“A lot of our guests may have missed the era of scuba diving and it is quite a physically demanding activity, so I think from a guest perspective, for the first time to be able to sit in that sub and go into the water, and just experience everything, it’s going to be an incredible experience for them.”
Interestingly, Seabourn will operate its two submarines from the expedition garage of the starboard side of Seabourn Venture with a 12-tonne crane. As a contingency, that design will be completely mirrored on the aft side of the ship, but with an empty space, should there be a failure with the primary crane.
“Essentially, if we wanted to, we could carry, service or maintain and operate with four submarines on one ship if we needed to,” West revealed.
Initial plans for Seabourn Venture included one submarine, but Arnold Donald, the CEO of Carnival Corporation which owns Seabourn, insisted two would be necessary, to a) meet demand; and to b) provide a backup should something break down on the first sub.
“When we built the ship, we were also building it with redundancy in mind. We have two 12 tonne cranes to launch the subs because if they’re in the water and a crane breaks down, we don’t want to leave a million dollars lying around,” West quipped. “We need to be able to get them back onboard”.
Most importantly though, having two submarines enables all 262 guests on Seabourn Venture to take a submarine dive on an itinerary in Antarctica.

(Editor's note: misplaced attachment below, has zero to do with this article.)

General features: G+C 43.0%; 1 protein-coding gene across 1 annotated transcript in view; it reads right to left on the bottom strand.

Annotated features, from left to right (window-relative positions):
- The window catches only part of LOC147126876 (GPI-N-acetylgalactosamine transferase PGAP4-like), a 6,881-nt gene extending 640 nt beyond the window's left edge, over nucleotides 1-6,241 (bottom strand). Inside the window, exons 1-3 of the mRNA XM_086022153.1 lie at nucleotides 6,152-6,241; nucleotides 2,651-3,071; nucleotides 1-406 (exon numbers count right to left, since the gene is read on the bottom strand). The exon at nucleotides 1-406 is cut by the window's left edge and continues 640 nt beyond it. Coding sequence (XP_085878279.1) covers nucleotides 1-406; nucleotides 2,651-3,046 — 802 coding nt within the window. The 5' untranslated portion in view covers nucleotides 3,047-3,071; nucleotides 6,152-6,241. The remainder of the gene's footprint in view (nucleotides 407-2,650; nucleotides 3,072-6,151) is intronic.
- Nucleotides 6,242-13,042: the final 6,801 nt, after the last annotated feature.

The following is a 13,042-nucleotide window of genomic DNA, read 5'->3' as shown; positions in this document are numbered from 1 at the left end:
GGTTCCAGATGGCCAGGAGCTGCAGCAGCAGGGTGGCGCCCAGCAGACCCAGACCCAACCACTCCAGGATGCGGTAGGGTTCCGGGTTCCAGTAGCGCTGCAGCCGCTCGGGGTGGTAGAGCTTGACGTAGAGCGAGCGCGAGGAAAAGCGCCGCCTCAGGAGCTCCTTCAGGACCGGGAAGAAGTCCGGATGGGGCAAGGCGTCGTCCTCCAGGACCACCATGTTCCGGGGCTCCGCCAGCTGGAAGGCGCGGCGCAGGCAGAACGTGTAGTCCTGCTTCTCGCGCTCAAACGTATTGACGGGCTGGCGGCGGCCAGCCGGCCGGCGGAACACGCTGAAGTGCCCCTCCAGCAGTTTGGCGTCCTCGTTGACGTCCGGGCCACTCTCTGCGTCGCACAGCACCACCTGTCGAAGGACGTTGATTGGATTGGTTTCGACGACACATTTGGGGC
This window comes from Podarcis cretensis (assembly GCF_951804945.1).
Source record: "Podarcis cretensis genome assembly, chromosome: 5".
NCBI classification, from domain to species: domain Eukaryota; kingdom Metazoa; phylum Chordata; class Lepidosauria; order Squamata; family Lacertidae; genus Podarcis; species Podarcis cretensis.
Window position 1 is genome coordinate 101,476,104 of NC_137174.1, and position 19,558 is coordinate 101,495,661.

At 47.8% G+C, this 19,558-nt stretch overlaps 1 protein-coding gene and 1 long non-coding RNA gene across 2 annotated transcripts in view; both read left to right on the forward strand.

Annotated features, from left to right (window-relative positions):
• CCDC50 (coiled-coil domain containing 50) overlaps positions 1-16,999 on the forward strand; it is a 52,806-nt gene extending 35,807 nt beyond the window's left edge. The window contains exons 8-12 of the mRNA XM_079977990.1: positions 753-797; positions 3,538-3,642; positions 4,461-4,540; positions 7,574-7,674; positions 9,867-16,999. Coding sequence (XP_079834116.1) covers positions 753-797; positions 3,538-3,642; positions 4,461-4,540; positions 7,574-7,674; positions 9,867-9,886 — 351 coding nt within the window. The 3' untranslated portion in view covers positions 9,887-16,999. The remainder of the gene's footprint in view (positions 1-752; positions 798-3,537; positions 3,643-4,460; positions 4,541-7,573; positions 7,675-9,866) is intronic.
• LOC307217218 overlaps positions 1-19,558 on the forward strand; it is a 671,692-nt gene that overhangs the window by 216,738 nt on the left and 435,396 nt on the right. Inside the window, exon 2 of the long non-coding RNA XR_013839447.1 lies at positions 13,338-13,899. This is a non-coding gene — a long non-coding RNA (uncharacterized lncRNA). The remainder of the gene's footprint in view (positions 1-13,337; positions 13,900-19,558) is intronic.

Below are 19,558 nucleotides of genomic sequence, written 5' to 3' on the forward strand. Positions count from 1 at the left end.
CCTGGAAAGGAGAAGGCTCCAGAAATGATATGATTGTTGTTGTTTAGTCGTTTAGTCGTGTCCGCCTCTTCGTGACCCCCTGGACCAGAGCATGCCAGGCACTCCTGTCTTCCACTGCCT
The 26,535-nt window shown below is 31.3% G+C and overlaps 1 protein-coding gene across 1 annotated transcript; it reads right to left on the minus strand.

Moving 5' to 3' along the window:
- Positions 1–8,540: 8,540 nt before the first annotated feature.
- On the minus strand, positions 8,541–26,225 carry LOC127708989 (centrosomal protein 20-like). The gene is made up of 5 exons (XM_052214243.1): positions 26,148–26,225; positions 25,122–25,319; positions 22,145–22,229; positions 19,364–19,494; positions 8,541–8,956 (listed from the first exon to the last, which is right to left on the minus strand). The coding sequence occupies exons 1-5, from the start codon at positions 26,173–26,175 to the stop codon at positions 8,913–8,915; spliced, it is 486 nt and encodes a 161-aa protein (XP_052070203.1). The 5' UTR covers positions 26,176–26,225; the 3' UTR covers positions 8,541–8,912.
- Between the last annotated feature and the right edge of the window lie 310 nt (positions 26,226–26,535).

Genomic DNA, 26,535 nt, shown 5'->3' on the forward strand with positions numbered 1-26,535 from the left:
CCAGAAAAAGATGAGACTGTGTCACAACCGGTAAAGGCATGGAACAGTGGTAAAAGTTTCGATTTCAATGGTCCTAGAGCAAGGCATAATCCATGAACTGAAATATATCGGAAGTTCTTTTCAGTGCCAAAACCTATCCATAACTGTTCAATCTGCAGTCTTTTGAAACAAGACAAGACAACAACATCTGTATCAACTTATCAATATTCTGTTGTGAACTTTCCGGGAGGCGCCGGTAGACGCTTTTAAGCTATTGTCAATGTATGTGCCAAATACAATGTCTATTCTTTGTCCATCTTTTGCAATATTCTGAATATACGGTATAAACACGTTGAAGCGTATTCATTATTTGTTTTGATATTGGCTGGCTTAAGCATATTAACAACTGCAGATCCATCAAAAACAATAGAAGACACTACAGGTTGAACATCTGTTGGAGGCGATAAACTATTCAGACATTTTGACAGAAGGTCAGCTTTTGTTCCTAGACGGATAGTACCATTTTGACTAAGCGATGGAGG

Why no helicopters?
On the subject of initial plans, West also said the luxury cruise line had considered helicopters and Seabourn Venture’s design had included a double-deck hangar and helipad at the aft.
Consultants were called in to determine the noise and vibration impact a helicopter would have on the vessel and more importantly on the remote areas the expedition fleet would operate. Seabourn also heeded advice from travel partners, West said, who were overwhelmingly against having choppers onboard.
“Helicopters are fairly noisy. We looked at the process with specific noise reduction blades but the noise pollution and noise impact in remote areas was quite significant and over time we eventually came to the conclusion that it wasn’t really hugely beneficial to have them on board.
“The risks and the environmental impact didn’t outweigh having the helicopters so we eventually chose not to go that path,” he said.
Stay tuned to LATTE for more insights on Seabourn Venture from Robin West in coming weeks.